by Sammy Bonasso, ’20
Most students do not eagerly anticipate each new school day, even if they do not dread it. Therefore, several outside factors motivate them to continue through their days despite pessimistic attitudes, including looming holidays, non-academic events and breaks.
In the eyes of many students and teachers, one month appears particularly sluggish: February. The weather keeps them indoors, the third quarter’s grind keeps them busy and the lack of foreseeable breaks suppresses their hopes. Regardless, everyone perceives and manages the month differently.
Students in a Schoology survey generally disliked Winter and its characteristics. Half of students labeled either January or February as their least favorite month, 61 percent felt the month drags on and 55 percent agreed it is “freezing and dreary.”
Minorities of at most 15 percent of students said February progresses quickly, provides an enjoyable outdoor environment or is their favorite month. Additionally, most students shared opinions on President’s Day, with around three-quarters deeming it a welcome break.
Math teacher Jeff Silliman agreed with the former students, and he declared February his least favorite month. Furthermore, he found people’s environments greatly impact their February experiences.
“I lived in Colorado for two years, and I got used to seeing the sun almost everyday, even through the winter,” Silliman said. “When I moved back to Ohio, I had a hard time adjusting to the nearly constant dreariness of the winter, February in particular.”
Silliman stated the absence of major breaks does not shape his opinions as much as Ohio’s cold weather, the largest factor for him. Often limiting his exercise and outdoor activity, it significantly worsens his mood, as he believes time outdoors to be part and parcel with lifted spirits. Silliman mentioned how some even suffer from seasonal affective disorder.
Counselor and basketball coach Matt Biedenbach viewed February much differently than Silliman and most students—the month rarely progresses slowly for him as his team’s season concludes and he helps students schedule classes. Nevertheless, although he has not encountered many opinions similar to Silliman’s, he recognized the Winter’s potential somberness.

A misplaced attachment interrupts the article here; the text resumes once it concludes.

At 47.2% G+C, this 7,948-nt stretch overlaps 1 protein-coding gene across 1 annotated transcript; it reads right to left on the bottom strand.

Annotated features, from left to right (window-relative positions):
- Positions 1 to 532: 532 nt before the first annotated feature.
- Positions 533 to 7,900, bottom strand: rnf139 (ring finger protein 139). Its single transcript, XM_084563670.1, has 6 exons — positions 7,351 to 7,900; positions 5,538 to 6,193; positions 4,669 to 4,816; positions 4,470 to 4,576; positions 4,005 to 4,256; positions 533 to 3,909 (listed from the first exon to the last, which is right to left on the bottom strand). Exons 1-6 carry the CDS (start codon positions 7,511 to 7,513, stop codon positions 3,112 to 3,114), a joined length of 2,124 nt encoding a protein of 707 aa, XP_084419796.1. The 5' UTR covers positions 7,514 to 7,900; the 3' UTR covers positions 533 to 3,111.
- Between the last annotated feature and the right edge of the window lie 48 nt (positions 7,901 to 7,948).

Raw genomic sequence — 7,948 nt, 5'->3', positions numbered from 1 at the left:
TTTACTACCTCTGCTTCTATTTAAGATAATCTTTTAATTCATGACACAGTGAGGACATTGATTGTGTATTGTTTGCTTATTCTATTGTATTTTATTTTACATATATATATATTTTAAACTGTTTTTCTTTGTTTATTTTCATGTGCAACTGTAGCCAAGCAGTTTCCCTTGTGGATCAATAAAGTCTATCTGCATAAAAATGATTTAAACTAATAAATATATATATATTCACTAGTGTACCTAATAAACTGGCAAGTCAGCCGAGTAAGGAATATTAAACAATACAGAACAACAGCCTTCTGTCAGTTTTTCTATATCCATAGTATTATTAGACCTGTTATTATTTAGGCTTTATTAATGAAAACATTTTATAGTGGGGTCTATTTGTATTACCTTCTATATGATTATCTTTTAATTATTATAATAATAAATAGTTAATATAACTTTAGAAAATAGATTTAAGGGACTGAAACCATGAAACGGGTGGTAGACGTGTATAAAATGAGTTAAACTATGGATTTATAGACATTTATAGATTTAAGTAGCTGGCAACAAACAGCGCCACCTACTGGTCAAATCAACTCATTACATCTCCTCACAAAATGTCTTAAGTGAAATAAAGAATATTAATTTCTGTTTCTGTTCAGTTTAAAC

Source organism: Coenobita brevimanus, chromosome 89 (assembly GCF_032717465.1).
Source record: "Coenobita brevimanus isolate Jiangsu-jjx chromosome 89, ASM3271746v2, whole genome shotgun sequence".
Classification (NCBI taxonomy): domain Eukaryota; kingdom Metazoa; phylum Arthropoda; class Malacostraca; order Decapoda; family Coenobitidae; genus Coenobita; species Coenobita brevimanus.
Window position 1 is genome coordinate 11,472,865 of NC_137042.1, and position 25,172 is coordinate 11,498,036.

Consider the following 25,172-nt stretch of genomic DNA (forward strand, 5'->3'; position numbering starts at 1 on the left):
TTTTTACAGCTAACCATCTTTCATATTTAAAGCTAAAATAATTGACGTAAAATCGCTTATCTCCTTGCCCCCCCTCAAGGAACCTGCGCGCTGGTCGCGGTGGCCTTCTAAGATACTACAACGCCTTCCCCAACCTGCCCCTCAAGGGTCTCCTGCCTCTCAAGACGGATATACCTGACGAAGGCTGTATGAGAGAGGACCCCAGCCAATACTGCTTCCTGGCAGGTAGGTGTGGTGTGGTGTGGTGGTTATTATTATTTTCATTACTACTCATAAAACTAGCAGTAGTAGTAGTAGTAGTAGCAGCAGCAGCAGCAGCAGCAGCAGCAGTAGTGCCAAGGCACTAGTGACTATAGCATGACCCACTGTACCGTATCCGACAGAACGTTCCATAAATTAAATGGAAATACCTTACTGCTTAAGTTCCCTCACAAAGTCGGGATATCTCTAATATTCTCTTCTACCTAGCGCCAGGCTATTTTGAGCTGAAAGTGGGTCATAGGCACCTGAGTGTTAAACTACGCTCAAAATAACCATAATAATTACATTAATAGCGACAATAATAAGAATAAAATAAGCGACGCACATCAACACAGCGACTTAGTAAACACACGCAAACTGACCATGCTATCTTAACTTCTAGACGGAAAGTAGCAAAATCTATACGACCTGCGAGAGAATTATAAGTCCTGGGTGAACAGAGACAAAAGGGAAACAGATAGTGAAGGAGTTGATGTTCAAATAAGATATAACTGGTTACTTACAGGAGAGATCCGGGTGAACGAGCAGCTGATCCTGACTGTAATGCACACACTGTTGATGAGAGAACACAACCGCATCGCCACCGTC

“There is some research out there that suggests winter [and not necessarily February] is the toughest season for people in general emotionally. Shorter days means less sunlight, colder weather, being stuck inside more, possibly less social interaction, [and so on]. This can contribute to depressive thoughts and feelings.”
Although Silliman works students just as hard in February as other months, he offered advice on how to overcome its sluggishness. He recommended spending as much time outdoors as the weather allows and exercising indoors if necessary, which he said can manage stress.
Biedenbach suggested an approach broader than simple fresh air. As with most personal problems, students should first recognize their symptoms, which include feeling depressed, less energetic or lonely.
“Once a student recognizes these traits in themselves or someone else, they should use their own coping strategies [such as resilience or perseverance] to try to overcome… [or] reach out to a trusted adult [who] can help them navigate and understand these feelings,” Biedenbach said.
Silliman recognizes February’s ultimate irony, at least for Ohioans: despite being the shortest month, many believe it endless. However, remedies exist for those who find it a slog, and, as proven by the variety of opinions on the month, a simple positive attitude may sufficiently hurry its pace.
“I think my time in Colorado made me realize that it doesn’t always have to be grey in February,” Silliman said. “Even though I hate the cold, sunny days with snow on the ground are the most beautiful of all. Get out there and make the most of the few opportunities Mother Nature gives you.”